Any dev with a game that was pushing the iPad2 hard enough to have a problem on the new iPad was being far from lazy.

    I just find it ironic that those putting in the effort to do something cool are being called lazy or stupid by 'reviewers'.

  5. I totally agree about that. As almost all tests are proving (especially on Anandtech), the new iPad is "just" as fast as iPad 2 but with retina. Not more powerful at all.

    But yeah, apparently, I missed the fact that you weren't happy because you were called lazy by crap reviewer. Sorry about that.

    But I think that the App Store need a lot of work because reviews are just unfair and you can't do anything about reviewer.

  6. I wasn't called lazy, I haven't released anything for it yet, just reading forum posts and reviews and listening to podcasts since it came out.

  7. The key take-away being that this is only a problem if there's actually a sizeable number of people who care what that kind of reviewers say, which I highly doubt. iOS is a very broad mainstream platform, I doubt many people buying these games know what display resolution even means. They want to play a fun game, and will (rightfully) shake their heads if you tell them that you can see jaggies if you take a magnifying glass to the iPad.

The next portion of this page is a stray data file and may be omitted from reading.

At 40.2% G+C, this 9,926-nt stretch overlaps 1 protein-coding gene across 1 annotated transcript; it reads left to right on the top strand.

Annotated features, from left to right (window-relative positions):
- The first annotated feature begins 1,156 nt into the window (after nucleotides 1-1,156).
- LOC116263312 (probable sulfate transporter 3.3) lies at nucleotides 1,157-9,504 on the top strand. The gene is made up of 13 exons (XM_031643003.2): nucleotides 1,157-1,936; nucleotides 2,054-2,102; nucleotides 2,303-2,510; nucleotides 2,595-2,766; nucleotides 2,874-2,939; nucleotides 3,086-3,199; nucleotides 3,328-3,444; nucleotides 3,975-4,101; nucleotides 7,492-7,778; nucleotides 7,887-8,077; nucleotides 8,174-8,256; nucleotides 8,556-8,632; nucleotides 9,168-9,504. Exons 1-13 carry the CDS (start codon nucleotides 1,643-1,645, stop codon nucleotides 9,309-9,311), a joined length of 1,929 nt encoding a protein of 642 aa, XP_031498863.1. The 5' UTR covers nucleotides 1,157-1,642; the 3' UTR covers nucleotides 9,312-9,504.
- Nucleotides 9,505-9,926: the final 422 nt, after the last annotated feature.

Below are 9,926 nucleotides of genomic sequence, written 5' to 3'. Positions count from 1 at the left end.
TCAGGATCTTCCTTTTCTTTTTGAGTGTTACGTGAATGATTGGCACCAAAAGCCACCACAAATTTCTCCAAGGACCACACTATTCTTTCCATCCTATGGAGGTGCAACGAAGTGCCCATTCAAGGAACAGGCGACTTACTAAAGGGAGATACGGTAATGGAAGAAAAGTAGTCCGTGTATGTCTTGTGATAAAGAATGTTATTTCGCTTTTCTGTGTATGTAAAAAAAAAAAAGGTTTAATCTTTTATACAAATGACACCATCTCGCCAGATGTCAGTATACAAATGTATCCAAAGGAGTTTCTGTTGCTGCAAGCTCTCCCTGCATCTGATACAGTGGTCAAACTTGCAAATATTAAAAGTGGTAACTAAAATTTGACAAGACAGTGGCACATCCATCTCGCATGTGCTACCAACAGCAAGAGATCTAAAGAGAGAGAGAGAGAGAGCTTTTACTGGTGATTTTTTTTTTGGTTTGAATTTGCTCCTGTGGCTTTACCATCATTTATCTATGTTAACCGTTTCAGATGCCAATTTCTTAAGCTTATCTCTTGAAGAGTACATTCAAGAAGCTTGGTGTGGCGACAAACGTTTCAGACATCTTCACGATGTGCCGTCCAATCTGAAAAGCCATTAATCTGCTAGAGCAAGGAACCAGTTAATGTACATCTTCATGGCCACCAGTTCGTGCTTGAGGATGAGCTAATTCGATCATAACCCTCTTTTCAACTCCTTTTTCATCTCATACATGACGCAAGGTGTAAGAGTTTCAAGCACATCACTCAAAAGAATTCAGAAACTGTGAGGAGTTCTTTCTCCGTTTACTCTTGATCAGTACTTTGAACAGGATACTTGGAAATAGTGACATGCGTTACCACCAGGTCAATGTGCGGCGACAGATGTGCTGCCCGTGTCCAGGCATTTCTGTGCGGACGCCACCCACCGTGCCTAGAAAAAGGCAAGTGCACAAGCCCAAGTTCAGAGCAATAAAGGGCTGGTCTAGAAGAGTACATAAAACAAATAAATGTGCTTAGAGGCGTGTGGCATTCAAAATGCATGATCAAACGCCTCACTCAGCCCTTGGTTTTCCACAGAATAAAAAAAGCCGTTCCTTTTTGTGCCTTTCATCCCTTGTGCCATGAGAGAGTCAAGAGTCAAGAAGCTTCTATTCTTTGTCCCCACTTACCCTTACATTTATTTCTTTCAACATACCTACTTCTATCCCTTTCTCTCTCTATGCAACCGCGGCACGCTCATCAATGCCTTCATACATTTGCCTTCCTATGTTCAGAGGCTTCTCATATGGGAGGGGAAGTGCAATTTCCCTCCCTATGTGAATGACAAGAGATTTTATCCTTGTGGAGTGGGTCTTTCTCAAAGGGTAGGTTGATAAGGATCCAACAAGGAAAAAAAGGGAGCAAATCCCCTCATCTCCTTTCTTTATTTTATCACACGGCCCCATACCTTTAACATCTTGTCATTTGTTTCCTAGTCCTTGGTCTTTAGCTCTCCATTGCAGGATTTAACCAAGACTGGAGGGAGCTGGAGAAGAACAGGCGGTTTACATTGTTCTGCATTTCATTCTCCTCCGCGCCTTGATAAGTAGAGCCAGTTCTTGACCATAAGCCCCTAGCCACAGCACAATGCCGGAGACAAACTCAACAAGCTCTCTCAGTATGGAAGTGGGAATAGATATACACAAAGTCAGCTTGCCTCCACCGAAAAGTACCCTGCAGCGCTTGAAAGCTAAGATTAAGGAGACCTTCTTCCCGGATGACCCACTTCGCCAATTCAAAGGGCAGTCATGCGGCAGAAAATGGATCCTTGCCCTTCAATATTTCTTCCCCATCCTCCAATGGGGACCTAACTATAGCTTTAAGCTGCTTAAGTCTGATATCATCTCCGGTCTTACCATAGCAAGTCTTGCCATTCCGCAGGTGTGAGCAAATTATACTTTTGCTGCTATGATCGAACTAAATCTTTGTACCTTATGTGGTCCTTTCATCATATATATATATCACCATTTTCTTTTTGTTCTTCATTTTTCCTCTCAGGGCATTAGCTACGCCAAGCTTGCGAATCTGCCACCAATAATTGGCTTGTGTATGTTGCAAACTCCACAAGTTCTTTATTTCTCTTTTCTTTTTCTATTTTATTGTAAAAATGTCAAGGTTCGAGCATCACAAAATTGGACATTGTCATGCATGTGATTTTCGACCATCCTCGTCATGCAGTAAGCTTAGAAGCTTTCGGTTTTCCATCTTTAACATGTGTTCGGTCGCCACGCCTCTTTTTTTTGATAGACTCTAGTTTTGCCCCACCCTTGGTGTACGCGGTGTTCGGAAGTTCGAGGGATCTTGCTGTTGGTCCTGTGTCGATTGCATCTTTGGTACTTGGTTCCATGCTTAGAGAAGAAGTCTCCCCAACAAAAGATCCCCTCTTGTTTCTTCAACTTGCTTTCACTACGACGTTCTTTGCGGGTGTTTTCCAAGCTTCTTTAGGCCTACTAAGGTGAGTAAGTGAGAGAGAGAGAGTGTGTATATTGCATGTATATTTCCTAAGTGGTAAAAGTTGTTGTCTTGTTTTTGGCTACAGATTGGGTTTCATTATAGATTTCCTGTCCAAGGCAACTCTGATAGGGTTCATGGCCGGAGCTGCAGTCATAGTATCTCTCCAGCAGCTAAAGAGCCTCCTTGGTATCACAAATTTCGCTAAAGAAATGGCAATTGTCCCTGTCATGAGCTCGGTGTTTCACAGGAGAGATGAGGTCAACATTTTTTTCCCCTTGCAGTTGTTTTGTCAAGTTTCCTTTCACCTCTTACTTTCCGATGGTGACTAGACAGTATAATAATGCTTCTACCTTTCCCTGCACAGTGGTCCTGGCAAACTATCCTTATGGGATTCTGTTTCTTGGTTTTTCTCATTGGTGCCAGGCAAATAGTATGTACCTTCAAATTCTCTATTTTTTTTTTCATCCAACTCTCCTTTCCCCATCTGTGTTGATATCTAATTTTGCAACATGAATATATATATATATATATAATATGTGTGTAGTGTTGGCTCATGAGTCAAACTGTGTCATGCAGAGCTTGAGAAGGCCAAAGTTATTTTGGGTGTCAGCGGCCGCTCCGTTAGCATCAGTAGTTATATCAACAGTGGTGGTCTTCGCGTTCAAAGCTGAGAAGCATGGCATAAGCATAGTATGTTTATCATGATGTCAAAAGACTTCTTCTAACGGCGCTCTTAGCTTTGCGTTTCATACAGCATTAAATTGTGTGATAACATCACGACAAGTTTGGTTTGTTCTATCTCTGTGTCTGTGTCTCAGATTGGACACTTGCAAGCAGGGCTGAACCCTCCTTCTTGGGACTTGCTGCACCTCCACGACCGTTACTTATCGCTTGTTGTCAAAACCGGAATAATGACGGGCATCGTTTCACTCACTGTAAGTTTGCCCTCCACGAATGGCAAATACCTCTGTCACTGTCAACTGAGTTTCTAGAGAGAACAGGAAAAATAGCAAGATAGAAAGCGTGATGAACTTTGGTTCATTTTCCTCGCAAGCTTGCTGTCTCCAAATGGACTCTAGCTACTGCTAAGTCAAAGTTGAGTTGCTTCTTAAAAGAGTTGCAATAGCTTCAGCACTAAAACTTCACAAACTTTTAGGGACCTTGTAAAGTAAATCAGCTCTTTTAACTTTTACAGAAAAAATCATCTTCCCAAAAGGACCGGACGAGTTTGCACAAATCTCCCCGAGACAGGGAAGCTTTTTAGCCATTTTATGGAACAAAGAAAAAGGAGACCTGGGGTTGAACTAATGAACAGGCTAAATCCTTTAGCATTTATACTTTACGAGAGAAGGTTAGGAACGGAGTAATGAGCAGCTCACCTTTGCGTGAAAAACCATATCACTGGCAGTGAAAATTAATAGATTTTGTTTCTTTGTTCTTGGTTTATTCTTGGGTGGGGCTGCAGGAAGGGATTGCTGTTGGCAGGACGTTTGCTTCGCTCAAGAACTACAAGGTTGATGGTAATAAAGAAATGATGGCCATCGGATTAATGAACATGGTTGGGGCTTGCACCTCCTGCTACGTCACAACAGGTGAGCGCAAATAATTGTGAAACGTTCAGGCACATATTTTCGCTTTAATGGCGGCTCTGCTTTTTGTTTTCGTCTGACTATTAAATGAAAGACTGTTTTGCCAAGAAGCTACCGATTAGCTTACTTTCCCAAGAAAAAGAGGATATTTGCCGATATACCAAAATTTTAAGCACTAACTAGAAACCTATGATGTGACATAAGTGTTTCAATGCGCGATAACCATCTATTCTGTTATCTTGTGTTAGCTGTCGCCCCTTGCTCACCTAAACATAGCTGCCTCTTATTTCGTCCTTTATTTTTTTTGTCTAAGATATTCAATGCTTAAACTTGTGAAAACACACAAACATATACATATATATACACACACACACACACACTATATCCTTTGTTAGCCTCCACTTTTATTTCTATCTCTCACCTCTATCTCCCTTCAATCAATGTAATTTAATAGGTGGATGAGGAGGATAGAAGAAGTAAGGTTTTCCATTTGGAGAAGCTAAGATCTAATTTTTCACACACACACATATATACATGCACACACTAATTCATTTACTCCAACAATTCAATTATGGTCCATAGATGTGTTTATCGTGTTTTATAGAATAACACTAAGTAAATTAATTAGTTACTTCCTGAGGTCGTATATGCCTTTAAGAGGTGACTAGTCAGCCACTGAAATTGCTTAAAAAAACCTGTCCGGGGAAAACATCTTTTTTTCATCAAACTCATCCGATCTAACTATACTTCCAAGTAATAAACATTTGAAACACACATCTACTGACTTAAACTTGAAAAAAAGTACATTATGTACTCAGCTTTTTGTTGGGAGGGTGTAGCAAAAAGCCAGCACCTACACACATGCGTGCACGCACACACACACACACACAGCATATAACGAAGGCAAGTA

The App Store is so mind-bogglingly full of games, and so many innovative and interesting and wonderful ones, that I cannot imagine that there will ever be a time when graphics (the technical aspects, not the artistic ones) will be an even remotely material factor in people's purchase decisions.